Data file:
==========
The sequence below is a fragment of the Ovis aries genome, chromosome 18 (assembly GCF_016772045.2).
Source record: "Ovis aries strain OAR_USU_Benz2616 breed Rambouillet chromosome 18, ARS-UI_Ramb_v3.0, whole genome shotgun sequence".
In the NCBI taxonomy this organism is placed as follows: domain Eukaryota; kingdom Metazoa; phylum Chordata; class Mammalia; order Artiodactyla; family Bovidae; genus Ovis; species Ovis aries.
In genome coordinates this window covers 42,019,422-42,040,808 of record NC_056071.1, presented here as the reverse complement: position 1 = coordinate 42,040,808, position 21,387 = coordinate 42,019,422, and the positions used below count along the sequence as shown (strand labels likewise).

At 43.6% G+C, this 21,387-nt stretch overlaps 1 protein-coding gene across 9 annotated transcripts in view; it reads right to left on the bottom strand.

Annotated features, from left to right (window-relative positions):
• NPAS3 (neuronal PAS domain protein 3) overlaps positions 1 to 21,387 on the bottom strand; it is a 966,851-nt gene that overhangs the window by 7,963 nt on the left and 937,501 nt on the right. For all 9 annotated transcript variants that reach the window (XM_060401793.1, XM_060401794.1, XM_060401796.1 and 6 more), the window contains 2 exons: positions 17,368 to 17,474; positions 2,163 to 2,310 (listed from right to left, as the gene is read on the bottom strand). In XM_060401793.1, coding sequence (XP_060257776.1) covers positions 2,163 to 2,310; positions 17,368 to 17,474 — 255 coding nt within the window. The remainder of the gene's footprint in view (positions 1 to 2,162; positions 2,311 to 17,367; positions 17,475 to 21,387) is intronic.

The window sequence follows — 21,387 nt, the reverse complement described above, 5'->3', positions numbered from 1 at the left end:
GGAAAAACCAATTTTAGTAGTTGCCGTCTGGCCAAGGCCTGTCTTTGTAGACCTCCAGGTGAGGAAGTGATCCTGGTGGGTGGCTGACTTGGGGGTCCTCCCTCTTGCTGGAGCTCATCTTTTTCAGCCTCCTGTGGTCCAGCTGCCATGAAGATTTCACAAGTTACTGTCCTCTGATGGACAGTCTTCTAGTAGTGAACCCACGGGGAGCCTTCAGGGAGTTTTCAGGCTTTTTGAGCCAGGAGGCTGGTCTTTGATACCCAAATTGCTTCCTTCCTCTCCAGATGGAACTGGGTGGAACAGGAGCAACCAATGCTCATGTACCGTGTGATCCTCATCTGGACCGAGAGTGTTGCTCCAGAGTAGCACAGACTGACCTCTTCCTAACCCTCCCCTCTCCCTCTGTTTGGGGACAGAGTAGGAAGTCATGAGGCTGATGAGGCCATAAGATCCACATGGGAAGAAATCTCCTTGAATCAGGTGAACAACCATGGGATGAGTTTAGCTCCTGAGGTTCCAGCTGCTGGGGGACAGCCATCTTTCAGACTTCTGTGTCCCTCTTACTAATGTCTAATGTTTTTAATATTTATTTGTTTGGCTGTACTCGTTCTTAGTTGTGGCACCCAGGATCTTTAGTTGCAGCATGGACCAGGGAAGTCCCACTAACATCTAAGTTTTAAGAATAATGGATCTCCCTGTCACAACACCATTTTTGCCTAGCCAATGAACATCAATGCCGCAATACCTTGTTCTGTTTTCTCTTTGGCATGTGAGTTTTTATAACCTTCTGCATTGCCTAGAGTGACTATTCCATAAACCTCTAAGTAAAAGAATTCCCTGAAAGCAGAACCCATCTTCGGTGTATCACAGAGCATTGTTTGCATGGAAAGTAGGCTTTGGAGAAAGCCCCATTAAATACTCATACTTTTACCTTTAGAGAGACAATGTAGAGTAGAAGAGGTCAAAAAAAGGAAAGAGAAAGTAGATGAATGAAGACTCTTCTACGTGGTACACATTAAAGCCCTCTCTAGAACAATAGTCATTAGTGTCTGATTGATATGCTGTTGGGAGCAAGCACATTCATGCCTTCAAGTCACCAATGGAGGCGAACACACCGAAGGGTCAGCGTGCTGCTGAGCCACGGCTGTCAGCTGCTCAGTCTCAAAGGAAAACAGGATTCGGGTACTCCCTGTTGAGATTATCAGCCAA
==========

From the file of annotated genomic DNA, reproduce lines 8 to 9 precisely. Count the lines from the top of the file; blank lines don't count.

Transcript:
The window sequence follows — 21,387 nt, the reverse complement described above, 5'->3', positions numbered from 1 at the left end:
GGAAAAACCAATTTTAGTAGTTGCCGTCTGGCCAAGGCCTGTCTTTGTAGACCTCCAGGTGAGGAAGTGATCCTGGTGGGTGGCTGACTTGGGGGTCCTCCCTCTTGCTGGAGCTCATCTTTTTCAGCCTCCTGTGGTCCAGCTGCCATGAAGATTTCACAAGTTACTGTCCTCTGATGGACAGTCTTCTAGTAGTGAACCCACGGGGAGCCTTCAGGGAGTTTTCAGGCTTTTTGAGCCAGGAGGCTGGTCTTTGATACCCAAATTGCTTCCTTCCTCTCCAGATGGAACTGGGTGGAACAGGAGCAACCAATGCTCATGTACCGTGTGATCCTCATCTGGACCGAGAGTGTTGCTCCAGAGTAGCACAGACTGACCTCTTCCTAACCCTCCCCTCTCCCTCTGTTTGGGGACAGAGTAGGAAGTCATGAGGCTGATGAGGCCATAAGATCCACATGGGAAGAAATCTCCTTGAATCAGGTGAACAACCATGGGATGAGTTTAGCTCCTGAGGTTCCAGCTGCTGGGGGACAGCCATCTTTCAGACTTCTGTGTCCCTCTTACTAATGTCTAATGTTTTTAATATTTATTTGTTTGGCTGTACTCGTTCTTAGTTGTGGCACCCAGGATCTTTAGTTGCAGCATGGACCAGGGAAGTCCCACTAACATCTAAGTTTTAAGAATAATGGATCTCCCTGTCACAACACCATTTTTGCCTAGCCAATGAACATCAATGCCGCAATACCTTGTTCTGTTTTCTCTTTGGCATGTGAGTTTTTATAACCTTCTGCATTGCCTAGAGTGACTATTCCATAAACCTCTAAGTAAAAGAATTCCCTGAAAGCAGAACCCATCTTCGGTGTATCACAGAGCATTGTTTGCATGGAAAGTAGGCTTTGGAGAAAGCCCCATTAAATACTCATACTTTTACCTTTAGAGAGACAATGTAGAGTAGAAGAGGTCAAAAAAAGGAAAGAGAAAGTAGATGAATGAAGACTCTTCTACGTGGTACACATTAAAGCCCTCTCTAGAACAATAGTCATTAGTGTCTGATTGATATGCTGTTGGGAGCAAGCACATTCATGCCTTCAAGTCACCAATGGAGGCGAACACACCGAAGGGTCAGCGTGCTGCTGAGCCACGGCTGTCAGCTGCTCAGTCTCAAAGGAAAACAGGATTCGGGTACTCCCTGTTGAGATTATCAGCCAA